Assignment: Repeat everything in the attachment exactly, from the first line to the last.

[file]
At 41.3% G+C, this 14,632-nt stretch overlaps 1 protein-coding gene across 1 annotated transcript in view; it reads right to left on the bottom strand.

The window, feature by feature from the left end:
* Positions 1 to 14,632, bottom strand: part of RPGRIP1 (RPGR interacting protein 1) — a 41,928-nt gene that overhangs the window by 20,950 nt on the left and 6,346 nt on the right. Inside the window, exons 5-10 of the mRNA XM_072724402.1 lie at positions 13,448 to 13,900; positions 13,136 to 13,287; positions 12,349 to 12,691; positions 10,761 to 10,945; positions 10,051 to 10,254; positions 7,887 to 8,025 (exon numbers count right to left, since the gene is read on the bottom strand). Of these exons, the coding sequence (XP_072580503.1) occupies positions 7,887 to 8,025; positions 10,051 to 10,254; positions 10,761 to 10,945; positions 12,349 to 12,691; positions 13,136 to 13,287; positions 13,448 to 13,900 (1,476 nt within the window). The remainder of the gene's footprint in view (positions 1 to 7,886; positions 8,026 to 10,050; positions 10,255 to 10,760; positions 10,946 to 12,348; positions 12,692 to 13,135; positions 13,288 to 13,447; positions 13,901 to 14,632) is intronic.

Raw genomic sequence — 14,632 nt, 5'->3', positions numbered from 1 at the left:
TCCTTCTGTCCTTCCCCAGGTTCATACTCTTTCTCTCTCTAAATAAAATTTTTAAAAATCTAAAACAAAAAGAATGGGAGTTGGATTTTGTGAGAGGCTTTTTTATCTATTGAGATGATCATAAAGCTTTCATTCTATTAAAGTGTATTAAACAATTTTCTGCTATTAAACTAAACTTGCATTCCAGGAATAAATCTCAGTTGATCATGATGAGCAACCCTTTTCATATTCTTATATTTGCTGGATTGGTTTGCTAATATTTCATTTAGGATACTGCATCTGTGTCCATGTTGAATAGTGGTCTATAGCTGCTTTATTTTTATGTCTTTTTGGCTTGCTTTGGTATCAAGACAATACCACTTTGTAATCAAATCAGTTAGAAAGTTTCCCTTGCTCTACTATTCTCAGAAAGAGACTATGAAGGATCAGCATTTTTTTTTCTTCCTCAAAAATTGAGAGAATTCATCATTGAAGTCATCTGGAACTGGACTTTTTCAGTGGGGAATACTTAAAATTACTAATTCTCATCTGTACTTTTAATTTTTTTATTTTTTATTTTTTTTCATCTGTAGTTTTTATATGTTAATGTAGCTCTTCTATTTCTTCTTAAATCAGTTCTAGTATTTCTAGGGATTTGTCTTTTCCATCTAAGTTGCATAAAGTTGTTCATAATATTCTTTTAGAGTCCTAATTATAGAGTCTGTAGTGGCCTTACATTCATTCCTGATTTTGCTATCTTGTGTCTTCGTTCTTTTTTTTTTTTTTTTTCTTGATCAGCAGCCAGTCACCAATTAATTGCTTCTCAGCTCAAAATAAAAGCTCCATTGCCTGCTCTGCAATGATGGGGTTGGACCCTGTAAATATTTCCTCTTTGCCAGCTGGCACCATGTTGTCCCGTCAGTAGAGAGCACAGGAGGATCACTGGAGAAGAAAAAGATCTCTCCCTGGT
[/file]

At 41.3% G+C, this 14,632-nt stretch overlaps 1 protein-coding gene across 1 annotated transcript in view; it reads right to left on the bottom strand.

The window, feature by feature from the left end:
* Positions 1 to 14,632, bottom strand: part of RPGRIP1 (RPGR interacting protein 1) — a 41,928-nt gene that overhangs the window by 20,950 nt on the left and 6,346 nt on the right. Inside the window, exons 5-10 of the mRNA XM_072724402.1 lie at positions 13,448 to 13,900; positions 13,136 to 13,287; positions 12,349 to 12,691; positions 10,761 to 10,945; positions 10,051 to 10,254; positions 7,887 to 8,025 (exon numbers count right to left, since the gene is read on the bottom strand). Of these exons, the coding sequence (XP_072580503.1) occupies positions 7,887 to 8,025; positions 10,051 to 10,254; positions 10,761 to 10,945; positions 12,349 to 12,691; positions 13,136 to 13,287; positions 13,448 to 13,900 (1,476 nt within the window). The remainder of the gene's footprint in view (positions 1 to 7,886; positions 8,026 to 10,050; positions 10,255 to 10,760; positions 10,946 to 12,348; positions 12,692 to 13,135; positions 13,288 to 13,447; positions 13,901 to 14,632) is intronic.

Raw genomic sequence — 14,632 nt, 5'->3', positions numbered from 1 at the left:
TCCTTCTGTCCTTCCCCAGGTTCATACTCTTTCTCTCTCTAAATAAAATTTTTAAAAATCTAAAACAAAAAGAATGGGAGTTGGATTTTGTGAGAGGCTTTTTTATCTATTGAGATGATCATAAAGCTTTCATTCTATTAAAGTGTATTAAACAATTTTCTGCTATTAAACTAAACTTGCATTCCAGGAATAAATCTCAGTTGATCATGATGAGCAACCCTTTTCATATTCTTATATTTGCTGGATTGGTTTGCTAATATTTCATTTAGGATACTGCATCTGTGTCCATGTTGAATAGTGGTCTATAGCTGCTTTATTTTTATGTCTTTTTGGCTTGCTTTGGTATCAAGACAATACCACTTTGTAATCAAATCAGTTAGAAAGTTTCCCTTGCTCTACTATTCTCAGAAAGAGACTATGAAGGATCAGCATTTTTTTTTCTTCCTCAAAAATTGAGAGAATTCATCATTGAAGTCATCTGGAACTGGACTTTTTCAGTGGGGAATACTTAAAATTACTAATTCTCATCTGTACTTTTAATTTTTTTATTTTTTATTTTTTTTCATCTGTAGTTTTTATATGTTAATGTAGCTCTTCTATTTCTTCTTAAATCAGTTCTAGTATTTCTAGGGATTTGTCTTTTCCATCTAAGTTGCATAAAGTTGTTCATAATATTCTTTTAGAGTCCTAATTATAGAGTCTGTAGTGGCCTTACATTCATTCCTGATTTTGCTATCTTGTGTCTTCGTTCTTTTTTTTTTTTTTTTTCTTGATCAGCAGCCAGTCACCAATTAATTGCTTCTCAGCTCAAAATAAAAGCTCCATTGCCTGCTCTGCAATGATGGGGTTGGACCCTGTAAATATTTCCTCTTTGCCAGCTGGCACCATGTTGTCCCGTCAGTAGAGAGCACAGGAGGATCACTGGAGAAGAAAAAGATCTCTCCCTGGT